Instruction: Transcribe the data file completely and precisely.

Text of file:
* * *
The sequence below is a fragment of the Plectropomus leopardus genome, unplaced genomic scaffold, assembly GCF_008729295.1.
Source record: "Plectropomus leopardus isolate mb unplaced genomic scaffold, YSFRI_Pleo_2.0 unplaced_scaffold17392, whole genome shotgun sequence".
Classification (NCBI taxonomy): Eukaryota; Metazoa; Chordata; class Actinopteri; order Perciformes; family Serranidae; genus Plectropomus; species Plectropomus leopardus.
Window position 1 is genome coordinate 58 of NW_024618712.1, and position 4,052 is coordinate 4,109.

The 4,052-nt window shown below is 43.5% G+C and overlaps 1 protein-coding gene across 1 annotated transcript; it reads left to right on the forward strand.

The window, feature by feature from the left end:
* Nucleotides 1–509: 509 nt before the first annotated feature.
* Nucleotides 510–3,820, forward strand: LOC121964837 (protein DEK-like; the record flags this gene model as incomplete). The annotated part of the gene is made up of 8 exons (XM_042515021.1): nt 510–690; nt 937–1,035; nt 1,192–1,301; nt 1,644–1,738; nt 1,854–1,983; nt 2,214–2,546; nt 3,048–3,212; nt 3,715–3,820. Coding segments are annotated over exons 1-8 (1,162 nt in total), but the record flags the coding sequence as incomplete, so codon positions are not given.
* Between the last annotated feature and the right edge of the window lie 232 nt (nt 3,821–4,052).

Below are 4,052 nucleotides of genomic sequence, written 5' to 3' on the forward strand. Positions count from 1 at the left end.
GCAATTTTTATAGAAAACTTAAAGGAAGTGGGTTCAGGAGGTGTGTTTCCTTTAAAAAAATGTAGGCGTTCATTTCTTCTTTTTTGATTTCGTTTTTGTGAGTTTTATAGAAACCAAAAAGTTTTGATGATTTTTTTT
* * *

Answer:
The sequence below is a fragment of the Plectropomus leopardus genome, unplaced genomic scaffold, assembly GCF_008729295.1.
Source record: "Plectropomus leopardus isolate mb unplaced genomic scaffold, YSFRI_Pleo_2.0 unplaced_scaffold17392, whole genome shotgun sequence".
Classification (NCBI taxonomy): Eukaryota; Metazoa; Chordata; class Actinopteri; order Perciformes; family Serranidae; genus Plectropomus; species Plectropomus leopardus.
Window position 1 is genome coordinate 58 of NW_024618712.1, and position 4,052 is coordinate 4,109.

The 4,052-nt window shown below is 43.5% G+C and overlaps 1 protein-coding gene across 1 annotated transcript; it reads left to right on the forward strand.

The window, feature by feature from the left end:
* Nucleotides 1–509: 509 nt before the first annotated feature.
* Nucleotides 510–3,820, forward strand: LOC121964837 (protein DEK-like; the record flags this gene model as incomplete). The annotated part of the gene is made up of 8 exons (XM_042515021.1): nt 510–690; nt 937–1,035; nt 1,192–1,301; nt 1,644–1,738; nt 1,854–1,983; nt 2,214–2,546; nt 3,048–3,212; nt 3,715–3,820. Coding segments are annotated over exons 1-8 (1,162 nt in total), but the record flags the coding sequence as incomplete, so codon positions are not given.
* Between the last annotated feature and the right edge of the window lie 232 nt (nt 3,821–4,052).

Below are 4,052 nucleotides of genomic sequence, written 5' to 3' on the forward strand. Positions count from 1 at the left end.
GCAATTTTTATAGAAAACTTAAAGGAAGTGGGTTCAGGAGGTGTGTTTCCTTTAAAAAAATGTAGGCGTTCATTTCTTCTTTTTTGATTTCGTTTTTGTGAGTTTTATAGAAACCAAAAAGTTTTGATGATTTTTTTT